Slate or Tiled roofs
- Regular visual inspection of slated or tiles roofs is important, and in particular after storms or high winds.
- Pin up any slipped slates or tiles, and replace any that are missing and reset ridges if necessary.
- Replace or repair damaged and missing ridge tiles using terracotta ridge tiles to match any existing, and re-point.
- Any replaced slating or tiling should be fixed with non-ferrous nails: copper, aluminium alloy or silicon-bronze.
- The original clipped eaves and verge details should be retained without the addition of timber trimmings, fascias, etc.
- Original materials and methods of fixing should be respected and fibre cement slates and concrete tiles should not be used in repairs.
Lead roofs, valleys and gutters
Lead sheets should be inspected for holes or splits that can lead to water penetration. The internal sign of water penetration is often far removed from the defect, as water will often move horizontally through the structure before finding a vertical path. Small repairs may be made using lead patches or whole sheets may need to be replaced. Either way this is a job for a specialist contractor.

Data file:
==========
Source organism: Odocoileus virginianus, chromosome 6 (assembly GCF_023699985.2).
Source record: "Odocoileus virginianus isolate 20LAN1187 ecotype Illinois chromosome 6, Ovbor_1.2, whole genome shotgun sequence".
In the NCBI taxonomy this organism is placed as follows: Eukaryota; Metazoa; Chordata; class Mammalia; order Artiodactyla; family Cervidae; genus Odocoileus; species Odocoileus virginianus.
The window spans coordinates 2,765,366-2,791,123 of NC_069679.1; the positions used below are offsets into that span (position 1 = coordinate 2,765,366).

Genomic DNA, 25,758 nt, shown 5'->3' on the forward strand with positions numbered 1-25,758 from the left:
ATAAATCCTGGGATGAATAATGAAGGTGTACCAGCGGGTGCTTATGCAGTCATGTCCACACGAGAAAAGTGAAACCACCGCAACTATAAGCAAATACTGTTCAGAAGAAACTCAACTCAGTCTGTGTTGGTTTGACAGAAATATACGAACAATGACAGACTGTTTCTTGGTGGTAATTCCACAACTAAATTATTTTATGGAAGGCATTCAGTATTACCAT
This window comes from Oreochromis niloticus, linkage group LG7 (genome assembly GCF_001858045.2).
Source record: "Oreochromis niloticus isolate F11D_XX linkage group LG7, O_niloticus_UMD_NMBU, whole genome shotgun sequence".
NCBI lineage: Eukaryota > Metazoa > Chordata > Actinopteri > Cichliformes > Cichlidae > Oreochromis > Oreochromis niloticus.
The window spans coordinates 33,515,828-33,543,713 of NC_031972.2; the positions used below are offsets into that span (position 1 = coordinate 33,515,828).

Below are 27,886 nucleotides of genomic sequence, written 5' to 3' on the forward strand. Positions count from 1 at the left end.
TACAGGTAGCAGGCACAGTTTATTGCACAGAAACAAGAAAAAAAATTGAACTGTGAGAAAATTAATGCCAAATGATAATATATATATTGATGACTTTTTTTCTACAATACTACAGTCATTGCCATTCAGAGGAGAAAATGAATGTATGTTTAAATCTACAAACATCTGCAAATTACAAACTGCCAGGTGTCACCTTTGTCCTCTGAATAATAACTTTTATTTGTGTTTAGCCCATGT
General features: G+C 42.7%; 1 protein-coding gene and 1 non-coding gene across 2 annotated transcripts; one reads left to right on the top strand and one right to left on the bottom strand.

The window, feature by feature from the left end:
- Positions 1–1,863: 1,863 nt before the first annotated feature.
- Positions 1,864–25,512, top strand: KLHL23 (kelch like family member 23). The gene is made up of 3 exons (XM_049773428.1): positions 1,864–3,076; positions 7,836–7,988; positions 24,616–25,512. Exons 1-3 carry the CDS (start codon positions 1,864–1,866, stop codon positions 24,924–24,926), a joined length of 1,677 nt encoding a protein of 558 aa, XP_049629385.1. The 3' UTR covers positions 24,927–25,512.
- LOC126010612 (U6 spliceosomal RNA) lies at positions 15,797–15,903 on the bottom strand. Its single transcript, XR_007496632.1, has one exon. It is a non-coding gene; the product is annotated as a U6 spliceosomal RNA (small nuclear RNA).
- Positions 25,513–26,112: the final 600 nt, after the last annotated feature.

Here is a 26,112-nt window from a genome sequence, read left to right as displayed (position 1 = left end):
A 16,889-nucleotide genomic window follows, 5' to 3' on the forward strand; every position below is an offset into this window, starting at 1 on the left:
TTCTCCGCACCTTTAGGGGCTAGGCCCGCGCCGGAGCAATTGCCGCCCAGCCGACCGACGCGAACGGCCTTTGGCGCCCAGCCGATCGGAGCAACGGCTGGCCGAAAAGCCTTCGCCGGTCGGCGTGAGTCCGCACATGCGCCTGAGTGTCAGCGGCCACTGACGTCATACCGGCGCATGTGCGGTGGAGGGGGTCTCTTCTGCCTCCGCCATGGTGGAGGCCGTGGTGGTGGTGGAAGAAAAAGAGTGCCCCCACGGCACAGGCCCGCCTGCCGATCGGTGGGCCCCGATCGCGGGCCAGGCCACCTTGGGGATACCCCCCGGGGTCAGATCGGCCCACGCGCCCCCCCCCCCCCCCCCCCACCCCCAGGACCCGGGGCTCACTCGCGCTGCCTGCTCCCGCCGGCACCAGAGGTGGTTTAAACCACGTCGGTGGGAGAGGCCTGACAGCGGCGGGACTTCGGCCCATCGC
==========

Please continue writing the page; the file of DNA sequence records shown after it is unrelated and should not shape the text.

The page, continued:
Slipped lead flashings should be refixed, and damaged ones replaced, as soon as possible.
Thatched buildings are an integral part of our vernacular heritage. Since the 1950s an estimated 15,000 thatched buildings have been lost and today only 144 examples with an uncovered thatch roof are known to remain.
As an increasingly scarce feature of our landscape, the Department is committed to encouraging the retention of traditional thatched buildings through priority grant-aid.
Listed buildings with thatch under a tin roof are included in this category.
- See also Maintenance Checklist: Thatch
Bituminous Sheet Flat Roofs
Occasionally, a bituminous sheet flat roof may have been added to an historic property. Flat roofs pose a number of problems different from those encountered in pitched roofs. As they are not as proficient at shedding water, any defect can have serious implications for the building. They also may not receive the attention they require as inspection is sometimes difficult.